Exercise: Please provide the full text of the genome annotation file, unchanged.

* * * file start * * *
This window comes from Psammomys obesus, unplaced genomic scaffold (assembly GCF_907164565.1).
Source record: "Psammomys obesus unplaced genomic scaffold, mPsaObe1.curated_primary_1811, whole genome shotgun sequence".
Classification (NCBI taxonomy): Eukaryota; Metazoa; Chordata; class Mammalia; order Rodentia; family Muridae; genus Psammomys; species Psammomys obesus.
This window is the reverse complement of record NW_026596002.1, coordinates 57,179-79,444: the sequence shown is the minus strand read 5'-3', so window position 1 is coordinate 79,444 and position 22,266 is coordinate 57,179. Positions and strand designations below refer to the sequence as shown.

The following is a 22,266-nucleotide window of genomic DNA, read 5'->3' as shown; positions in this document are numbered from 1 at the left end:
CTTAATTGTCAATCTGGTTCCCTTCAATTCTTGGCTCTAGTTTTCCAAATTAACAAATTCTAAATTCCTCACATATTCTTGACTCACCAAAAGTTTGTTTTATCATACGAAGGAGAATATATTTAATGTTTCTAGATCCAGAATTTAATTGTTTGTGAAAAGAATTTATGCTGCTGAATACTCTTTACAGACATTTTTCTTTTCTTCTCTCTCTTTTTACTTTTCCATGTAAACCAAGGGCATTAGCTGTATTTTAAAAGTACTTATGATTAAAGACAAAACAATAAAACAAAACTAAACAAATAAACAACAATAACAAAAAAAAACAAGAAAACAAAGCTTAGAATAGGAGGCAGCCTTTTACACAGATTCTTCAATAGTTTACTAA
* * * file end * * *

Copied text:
This window comes from Psammomys obesus, unplaced genomic scaffold (assembly GCF_907164565.1).
Source record: "Psammomys obesus unplaced genomic scaffold, mPsaObe1.curated_primary_1811, whole genome shotgun sequence".
Classification (NCBI taxonomy): Eukaryota; Metazoa; Chordata; class Mammalia; order Rodentia; family Muridae; genus Psammomys; species Psammomys obesus.
This window is the reverse complement of record NW_026596002.1, coordinates 57,179-79,444: the sequence shown is the minus strand read 5'-3', so window position 1 is coordinate 79,444 and position 22,266 is coordinate 57,179. Positions and strand designations below refer to the sequence as shown.

The following is a 22,266-nucleotide window of genomic DNA, read 5'->3' as shown; positions in this document are numbered from 1 at the left end:
CTTAATTGTCAATCTGGTTCCCTTCAATTCTTGGCTCTAGTTTTCCAAATTAACAAATTCTAAATTCCTCACATATTCTTGACTCACCAAAAGTTTGTTTTATCATACGAAGGAGAATATATTTAATGTTTCTAGATCCAGAATTTAATTGTTTGTGAAAAGAATTTATGCTGCTGAATACTCTTTACAGACATTTTTCTTTTCTTCTCTCTCTTTTTACTTTTCCATGTAAACCAAGGGCATTAGCTGTATTTTAAAAGTACTTATGATTAAAGACAAAACAATAAAACAAAACTAAACAAATAAACAACAATAACAAAAAAAAACAAGAAAACAAAGCTTAGAATAGGAGGCAGCCTTTTACACAGATTCTTCAATAGTTTACTAA